Ken Loo, secretary-general of the Garment Manufacturers Association in Cambodia, said the number of faintings reported by CLEC sounded highly improbable given that about 1,900 were reported by the International Labour Organisation to have fainted in the shoe and garment industry in all of 2011.

“Over the last three to four years, M&V have had some fainting incidents, and even if we assume the worst and say they have one every year, three to four every day [over] a year would be about 1,500,” he said.

“That would be quite a big story.”

An unreleased discussion paper from the ILO’s Better Factories Cambodia program written earlier this year and obtained yesterday has also found that a number of garment factories are perennially ignoring advice for improvements from BFC assessments.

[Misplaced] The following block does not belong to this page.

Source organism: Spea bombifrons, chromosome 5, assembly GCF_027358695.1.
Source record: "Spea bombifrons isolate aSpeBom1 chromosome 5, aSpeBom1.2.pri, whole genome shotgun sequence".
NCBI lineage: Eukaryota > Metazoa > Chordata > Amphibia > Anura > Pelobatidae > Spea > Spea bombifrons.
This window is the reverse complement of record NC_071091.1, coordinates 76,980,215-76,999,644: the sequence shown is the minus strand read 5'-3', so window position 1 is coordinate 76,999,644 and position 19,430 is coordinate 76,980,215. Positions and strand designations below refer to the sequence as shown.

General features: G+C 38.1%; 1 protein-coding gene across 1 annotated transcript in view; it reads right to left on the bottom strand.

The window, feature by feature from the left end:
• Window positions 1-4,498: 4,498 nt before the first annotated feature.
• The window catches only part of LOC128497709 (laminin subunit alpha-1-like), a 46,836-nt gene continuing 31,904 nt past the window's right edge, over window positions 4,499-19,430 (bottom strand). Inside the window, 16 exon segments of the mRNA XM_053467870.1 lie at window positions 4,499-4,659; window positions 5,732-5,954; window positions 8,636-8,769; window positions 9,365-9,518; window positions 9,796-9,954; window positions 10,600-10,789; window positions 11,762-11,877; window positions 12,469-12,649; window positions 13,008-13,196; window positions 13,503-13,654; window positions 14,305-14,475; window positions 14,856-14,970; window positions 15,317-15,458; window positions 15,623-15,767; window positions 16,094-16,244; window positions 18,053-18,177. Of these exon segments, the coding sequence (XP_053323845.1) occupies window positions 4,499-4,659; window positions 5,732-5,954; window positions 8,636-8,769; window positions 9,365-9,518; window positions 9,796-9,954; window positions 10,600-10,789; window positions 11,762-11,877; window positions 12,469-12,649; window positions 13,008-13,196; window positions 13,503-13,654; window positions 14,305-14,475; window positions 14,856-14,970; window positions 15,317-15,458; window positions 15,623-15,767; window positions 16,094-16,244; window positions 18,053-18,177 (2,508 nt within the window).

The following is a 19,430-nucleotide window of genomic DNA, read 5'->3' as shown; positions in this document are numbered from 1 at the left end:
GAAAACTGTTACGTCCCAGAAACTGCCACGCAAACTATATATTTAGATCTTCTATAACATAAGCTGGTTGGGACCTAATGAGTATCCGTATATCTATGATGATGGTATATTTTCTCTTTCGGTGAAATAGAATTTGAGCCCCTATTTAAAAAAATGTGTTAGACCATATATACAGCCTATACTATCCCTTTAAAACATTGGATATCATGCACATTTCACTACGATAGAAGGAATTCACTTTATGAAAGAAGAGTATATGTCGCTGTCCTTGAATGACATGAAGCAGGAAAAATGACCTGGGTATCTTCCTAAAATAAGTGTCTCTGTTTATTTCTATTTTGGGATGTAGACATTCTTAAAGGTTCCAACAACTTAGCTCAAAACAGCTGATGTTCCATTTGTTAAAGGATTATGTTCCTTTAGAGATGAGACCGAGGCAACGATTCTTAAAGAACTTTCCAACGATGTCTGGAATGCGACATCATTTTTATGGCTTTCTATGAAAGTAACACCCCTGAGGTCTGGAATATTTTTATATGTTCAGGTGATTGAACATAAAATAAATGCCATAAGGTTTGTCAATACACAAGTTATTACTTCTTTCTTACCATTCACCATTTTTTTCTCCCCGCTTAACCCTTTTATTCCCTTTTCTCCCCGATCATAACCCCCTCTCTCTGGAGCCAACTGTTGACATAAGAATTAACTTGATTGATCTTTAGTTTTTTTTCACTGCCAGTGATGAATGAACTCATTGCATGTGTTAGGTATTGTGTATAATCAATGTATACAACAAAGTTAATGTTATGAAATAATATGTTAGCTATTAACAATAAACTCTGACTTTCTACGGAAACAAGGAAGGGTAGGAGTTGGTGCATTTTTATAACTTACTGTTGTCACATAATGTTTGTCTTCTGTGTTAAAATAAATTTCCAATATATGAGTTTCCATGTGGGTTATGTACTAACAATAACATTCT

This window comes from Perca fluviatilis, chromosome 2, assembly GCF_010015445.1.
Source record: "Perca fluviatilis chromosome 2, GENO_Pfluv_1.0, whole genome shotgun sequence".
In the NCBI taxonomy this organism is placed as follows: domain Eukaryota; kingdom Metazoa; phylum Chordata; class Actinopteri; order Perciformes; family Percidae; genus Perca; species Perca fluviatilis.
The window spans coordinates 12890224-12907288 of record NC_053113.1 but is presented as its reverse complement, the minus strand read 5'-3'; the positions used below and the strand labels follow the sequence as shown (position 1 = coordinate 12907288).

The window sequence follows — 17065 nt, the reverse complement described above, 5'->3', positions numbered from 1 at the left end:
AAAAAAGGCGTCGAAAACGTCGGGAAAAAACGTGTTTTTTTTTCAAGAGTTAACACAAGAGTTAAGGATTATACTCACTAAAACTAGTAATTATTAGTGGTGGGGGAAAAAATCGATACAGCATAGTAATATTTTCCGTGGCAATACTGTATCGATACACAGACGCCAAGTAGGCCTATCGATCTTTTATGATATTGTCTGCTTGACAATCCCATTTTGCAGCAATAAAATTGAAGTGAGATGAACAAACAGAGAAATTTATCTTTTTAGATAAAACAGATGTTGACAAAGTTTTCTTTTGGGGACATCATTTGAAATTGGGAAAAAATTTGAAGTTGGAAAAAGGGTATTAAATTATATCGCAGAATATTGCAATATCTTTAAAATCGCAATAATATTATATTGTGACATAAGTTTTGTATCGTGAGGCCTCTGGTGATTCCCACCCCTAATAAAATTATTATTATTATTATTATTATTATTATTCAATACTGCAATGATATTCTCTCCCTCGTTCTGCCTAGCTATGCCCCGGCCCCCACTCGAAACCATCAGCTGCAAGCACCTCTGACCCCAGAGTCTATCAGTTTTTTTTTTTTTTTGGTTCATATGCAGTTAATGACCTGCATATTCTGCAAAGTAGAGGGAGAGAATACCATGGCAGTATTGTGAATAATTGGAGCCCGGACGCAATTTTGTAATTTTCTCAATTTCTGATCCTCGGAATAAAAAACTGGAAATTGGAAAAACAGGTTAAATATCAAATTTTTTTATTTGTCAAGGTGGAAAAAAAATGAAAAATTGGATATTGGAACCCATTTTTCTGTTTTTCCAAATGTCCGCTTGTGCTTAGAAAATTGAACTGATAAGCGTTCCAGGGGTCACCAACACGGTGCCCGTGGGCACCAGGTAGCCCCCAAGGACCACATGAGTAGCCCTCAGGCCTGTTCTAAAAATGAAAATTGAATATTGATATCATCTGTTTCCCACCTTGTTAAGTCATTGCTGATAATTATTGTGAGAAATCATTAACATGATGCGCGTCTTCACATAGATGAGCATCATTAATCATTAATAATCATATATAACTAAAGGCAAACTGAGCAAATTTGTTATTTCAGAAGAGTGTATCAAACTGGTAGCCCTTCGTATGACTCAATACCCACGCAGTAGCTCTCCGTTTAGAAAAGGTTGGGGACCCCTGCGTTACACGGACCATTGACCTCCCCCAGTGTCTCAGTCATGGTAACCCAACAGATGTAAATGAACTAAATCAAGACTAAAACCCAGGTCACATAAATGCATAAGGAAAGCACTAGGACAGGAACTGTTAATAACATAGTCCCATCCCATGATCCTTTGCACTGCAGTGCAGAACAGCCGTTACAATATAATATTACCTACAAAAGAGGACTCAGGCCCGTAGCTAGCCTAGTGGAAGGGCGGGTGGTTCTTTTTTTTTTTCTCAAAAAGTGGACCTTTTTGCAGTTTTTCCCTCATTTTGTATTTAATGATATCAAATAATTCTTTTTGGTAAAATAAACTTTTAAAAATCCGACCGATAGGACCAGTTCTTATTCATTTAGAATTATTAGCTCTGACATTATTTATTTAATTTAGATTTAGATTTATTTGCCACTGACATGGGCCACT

For the 8 to 10 per cent of garment factories with export permits, continual monitoring did not lead to change, it found. In one case, an unnamed factory was given 59 suggestions of improvements that should be made by BFC in 2010.

At its next assessment, in 2012, it was given 58 suggestions. No factories were named in the paper.

The main reason factories did comply with labour standards was because of pressure from buyers sensitive to public opinion and the public disclosure of compliance levels by BFC, a practice that ceased in 2006.

The discussion paper also said BFC was proposing to make public select information from assessments of factories that did not comply with labour standards.